Just one year ago Mosul was the seat of the Islamic State’s so-called caliphate in Iraq.
With 1.8 million people under siege, December was a time when residents used old furniture and cut down trees to keep warm and to cook whatever paltry edibles could be scrounged up — including roadside weeds and stray cats.
Today, while Christians throughout the region enter the holiday generally apprehensive about their place in a turbulent Middle East, the diverse Armenian, Assyrian, Chaldean and Syriac communities in northern Iraq have something special to celebrate.
Christmas trees have appeared in market places and Santa Claus has been sighted on the streets of Mosul.
“It might seem strange to hear that a female Santa Claus has appeared in this city,” said seventeen-year old Ghenwa Ghassan. “But I wanted to give the people here a simple gift — to bring Christmas to a place where it had been banished.”
Dressed as Santa, Ghassan distributed toys and school supplies to Christian and Muslim children in the rubble strewn streets of Old Mosul.
After three years of domination by ISIS, which included killing, abduction and banishment of Christians from Mosul and the surrounding area, the return of Christmas marks a moment of hope that more people may be able to return along with the holiday.
“The young people spent the night decorating our town with lights just like we used to before ISIS came,” said Bernadette Al-Maslob, a fifty-nine year old archaeologist in Karamlesh, eighteen miles southeast of Mosul.
Chaldean, Assyrian and Syriac Christians who live in Nineveh Plain towns kindle a “Christmas Flame” in the courtyards of their ancient churches – many of which had been desecrated and burnt by ISIS.
“Celebrating Christmas here is a message, that despite all the threats, persecution, killing and what we faced in Iraq, we have hope that this country will change, “said Rev. Martin Banni, Karamlesh’s Chaldean Catholic priest. Making the point tangible, it is the Chaldean Church that is distributing Christmas trees.
“The last Christmas mass here was in 2013. Now, the cross is lifted again over the Church of St. Paul,” Banni told The Media Line.
Secular and liberal Muslims are also taking comfort in the return of Christmas – they say the tafkiri ideology of ISIS threatened their way of life just as it did for the region’s Christians.
“It was heartwarming and tear-shedding to enter my morning class and see the lighted Christmas tree after three dim years of ISIS rule,” said Ali Al-Baroodi, 29, a lecturer of English at Translation Department at Mosul University’s Faculty of Arts.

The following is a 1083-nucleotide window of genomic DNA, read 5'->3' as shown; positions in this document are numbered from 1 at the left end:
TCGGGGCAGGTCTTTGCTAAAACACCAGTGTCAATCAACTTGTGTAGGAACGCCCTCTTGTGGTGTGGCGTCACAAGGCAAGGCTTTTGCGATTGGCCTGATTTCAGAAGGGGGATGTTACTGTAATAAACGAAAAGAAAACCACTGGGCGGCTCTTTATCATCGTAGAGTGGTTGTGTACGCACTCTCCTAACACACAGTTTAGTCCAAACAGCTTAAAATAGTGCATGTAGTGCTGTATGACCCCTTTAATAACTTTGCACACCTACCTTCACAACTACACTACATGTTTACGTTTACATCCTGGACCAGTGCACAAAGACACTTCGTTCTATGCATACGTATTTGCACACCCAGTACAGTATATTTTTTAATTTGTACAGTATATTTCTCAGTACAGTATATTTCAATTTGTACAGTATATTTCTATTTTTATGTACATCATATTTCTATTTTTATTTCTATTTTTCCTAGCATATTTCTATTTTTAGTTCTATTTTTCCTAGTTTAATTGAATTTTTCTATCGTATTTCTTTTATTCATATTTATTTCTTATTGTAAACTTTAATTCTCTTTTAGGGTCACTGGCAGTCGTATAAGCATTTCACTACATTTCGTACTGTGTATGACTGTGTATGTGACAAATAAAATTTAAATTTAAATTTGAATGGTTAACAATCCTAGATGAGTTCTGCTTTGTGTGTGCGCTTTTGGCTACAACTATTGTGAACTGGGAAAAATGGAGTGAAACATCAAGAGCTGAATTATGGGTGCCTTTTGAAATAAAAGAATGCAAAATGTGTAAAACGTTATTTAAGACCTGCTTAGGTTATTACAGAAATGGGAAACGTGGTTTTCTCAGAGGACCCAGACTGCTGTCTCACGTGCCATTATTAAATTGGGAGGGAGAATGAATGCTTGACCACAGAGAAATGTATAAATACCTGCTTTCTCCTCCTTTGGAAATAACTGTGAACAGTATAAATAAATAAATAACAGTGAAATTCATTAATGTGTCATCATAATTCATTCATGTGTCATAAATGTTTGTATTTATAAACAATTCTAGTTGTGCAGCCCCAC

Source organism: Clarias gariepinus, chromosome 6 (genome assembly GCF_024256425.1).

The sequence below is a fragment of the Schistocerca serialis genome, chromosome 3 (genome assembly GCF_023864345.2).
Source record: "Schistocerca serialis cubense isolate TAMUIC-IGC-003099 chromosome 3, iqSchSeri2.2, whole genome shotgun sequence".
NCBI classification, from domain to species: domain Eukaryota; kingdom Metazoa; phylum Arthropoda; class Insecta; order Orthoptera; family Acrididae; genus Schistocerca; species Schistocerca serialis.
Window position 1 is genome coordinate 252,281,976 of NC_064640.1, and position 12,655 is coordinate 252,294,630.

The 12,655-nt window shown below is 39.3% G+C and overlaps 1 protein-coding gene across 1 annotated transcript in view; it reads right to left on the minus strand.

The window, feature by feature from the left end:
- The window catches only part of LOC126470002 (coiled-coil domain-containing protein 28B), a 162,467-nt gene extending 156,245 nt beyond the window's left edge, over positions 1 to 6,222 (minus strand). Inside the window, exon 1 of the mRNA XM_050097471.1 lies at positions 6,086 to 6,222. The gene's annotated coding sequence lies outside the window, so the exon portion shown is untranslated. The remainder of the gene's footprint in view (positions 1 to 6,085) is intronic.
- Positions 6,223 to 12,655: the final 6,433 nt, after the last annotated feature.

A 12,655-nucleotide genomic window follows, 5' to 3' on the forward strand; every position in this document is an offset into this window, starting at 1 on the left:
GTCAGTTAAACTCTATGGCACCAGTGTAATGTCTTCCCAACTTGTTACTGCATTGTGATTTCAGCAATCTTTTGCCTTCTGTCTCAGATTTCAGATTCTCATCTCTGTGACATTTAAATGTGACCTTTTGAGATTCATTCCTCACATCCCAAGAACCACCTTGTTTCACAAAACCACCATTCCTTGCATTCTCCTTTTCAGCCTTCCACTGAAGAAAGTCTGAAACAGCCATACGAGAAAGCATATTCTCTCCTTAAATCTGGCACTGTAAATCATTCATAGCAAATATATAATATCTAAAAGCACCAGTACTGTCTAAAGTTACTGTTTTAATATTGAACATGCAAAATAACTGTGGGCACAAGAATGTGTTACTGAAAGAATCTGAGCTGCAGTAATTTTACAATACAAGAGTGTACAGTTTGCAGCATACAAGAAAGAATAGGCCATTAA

More Christians have returned to the more modern areas of east Mosul than to the historic neighborhoods such as Hosh Al-Bai’ah in the west where Ottoman villas, Assyrian and Chaldean Christian churches before the devastation wracked by ISIS.
“Yesterday, a group of Mosul youths have cleaned a church here so Christians can celebrate, attend the mass and ring the bells,” said Saad Ahmed, 32 Muslim resident of East Mosul. “Restaurants and shops are decorated with Christmas trees and Santa Claus images.”
But other churches are still damaged or seized by the government – for example the church in Al-Muhandisin District is now being used as a prison,” Ahmed told The Media Line.
The celebrations in Iraq come after a tense autumn when many Christians were forced to flee their homes in the Nineveh Plain.
The country had about 1.5 million Christians at the start of the 2003 US invasion. Christian aid and advocacy groups believe that number could now be as low as 300,000.
“Emigration of members of minority communities continues as the chances of seeing restored stability are still far away,” said Mervyn Thomas Chief Executive at a London based Christian Solidarity Worldwide.
Community leaders say a full-fledged return of Christians to their neighborhoods in Mosul and its environs remains unlikely for the foreseeable future.
“The Chaldean Church has a political agenda, welcoming back those who return and disparaging those who leave,” said Samer Elias, a Christian writer from Mosul who sought safety in Iraqi Kurdistan after the ISIS onslaught.
“When I come back, I feel broken because my neighbors stood by and watched as our possessions were looted in front of their sight. Too many have bought into the ideology that we are infidels or Dhimmis,” Elais told The Media Line.
Evon Edward, a clinical psychologist in Alqosh – an Assyrian Christian enclave in the Nineveh Plain – says holiday decorations and familiar rituals can’t soothe her anxiety about the year ahead.
“Yes there are lighted trees and people are talking about their preparations for the feast,” said Edward. ”The community is still severely affected by the war, people are celebrating out of habit with dulled senses and cold emotions.”